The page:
Seated atop the world’s most ancient meteor impact crater, this hidden valley is a pristine eco-system, an oasis of remarkable spiritual energy residing on land long held sacred to local Native Americans for its extraordinary energy. For centuries before us, and still today, Menla’s stunning land offers a perfect place for sacred ceremonies, spiritual growth, deep healing, contemplation, and prayer – a sacred site where seekers young and old come to bridge the worlds of humanity, nature, and the divine. The local Native American peoples, including the Esopus and Mahicans, regarded this valley and region, with its enormous first-growth hemlock trees, as especially sacred, a place of the spirits. They never settled here and only used the valley for ceremonial purposes.
Menla is the source of the Pantherkill Stream, with numerous springs feeding it throughout our property. The main spring has long been held as an especially sacred spring, though we are not certain exactly why. What is clear is that Panther Mountain, which looks down upon the Menla valley, is a special mountain, with its circular reverse-crater shape, surrounded on all sides by flowing streams – a vortex of ley lines spanning a much larger geographic pattern characterized by natives as a Great Serpent formation.
Interestingly, when the Dalai Lama was here, he recognized the presence of a large Naga residing on our land. Nagas are considered by Himalayan peoples and those in nearby regions as being very real, rather than just mythic creatures. They are dragon-like, shape-shifting, usually invisible creatures who live in mountains, under oceans, or in other watery netherworlds. Nagas are revered for their mighty power as keepers of profound wisdom (they are said to have bestowed the entire body of Mahayana Sutras on the human realm), but also feared, lest they become angered by human misbehavior and inflict water-related natural disasters.
His Holiness said our local Naga is very large and rather peaceful in nature. Her head is somewhere near our pond, and her massive body extends back along the stream up to its rocky sources. The Dalai Lama urged us to make offerings to our Naga and feed it with mantras and prayers for protection and enlightenment, which we invite any guests who feel a connection with this account to help us with. His Holiness asked us to build a small offering shrine for the Naga, which is located in front of the Ahimsa Yoga Studio. Throughout the years, numerous shamans, mystics, and even ordinary people have had visions and dreams of the Naga while here, many of whom had not even previously heard this story before they had their own experience. We leave it up to you to decide for yourself whether you give credence to the existence of Nagas, but you might hear one of our faculty or staff fondly speaking about it, and we do conduct occasional fire-ceremonies with offerings and mantras to appease her and encourage her to support our Dharma activities.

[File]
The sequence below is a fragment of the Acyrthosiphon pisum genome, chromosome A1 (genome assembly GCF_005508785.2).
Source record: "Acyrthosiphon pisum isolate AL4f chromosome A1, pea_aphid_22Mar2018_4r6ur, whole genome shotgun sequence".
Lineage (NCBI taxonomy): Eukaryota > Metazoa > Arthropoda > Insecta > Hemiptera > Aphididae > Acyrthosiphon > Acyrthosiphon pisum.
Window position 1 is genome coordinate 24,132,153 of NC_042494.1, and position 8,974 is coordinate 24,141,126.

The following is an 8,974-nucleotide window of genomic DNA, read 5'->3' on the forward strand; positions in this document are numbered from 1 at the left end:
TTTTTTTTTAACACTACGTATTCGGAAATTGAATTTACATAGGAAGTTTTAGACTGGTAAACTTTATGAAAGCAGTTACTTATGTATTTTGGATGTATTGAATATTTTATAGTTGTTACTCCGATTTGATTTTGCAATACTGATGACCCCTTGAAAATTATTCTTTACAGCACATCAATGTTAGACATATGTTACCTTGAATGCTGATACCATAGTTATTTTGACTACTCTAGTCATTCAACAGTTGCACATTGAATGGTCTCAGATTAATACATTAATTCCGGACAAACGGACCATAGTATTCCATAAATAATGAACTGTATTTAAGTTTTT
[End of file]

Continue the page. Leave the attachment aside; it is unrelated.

“You know that thing when you think you soul might be finally crushed for good and the nameless, wordless, friendless dread of the city has sucked you dry? Well, this place has the cure. You can help with the grounds and garden, you can yoga and meditate, you can get the best massage in 48 states, you can eat the most delicious vegetarian cuisine, and my favorite, walk the trails and paths through bubbling brooks and over rushing waterfalls and regain your spirit and feel the beat of your heart in time to nature.”
“I loved every minute at Menla. It was as if heaven was delivered to me on earth–the people, the food, the services at the spa, even my walks to the meeting room were infused with magic. I was greeted with so much warmth and caring with every interaction.”
“The property is amazing. The creek running through it is one of the most amazing places to sit and listen that I have ever been to. I work in the forest industry and am constantly exposed to the wonders of the natural world, and I feel like this is one of the most profound natural spaces I have been to in my life.”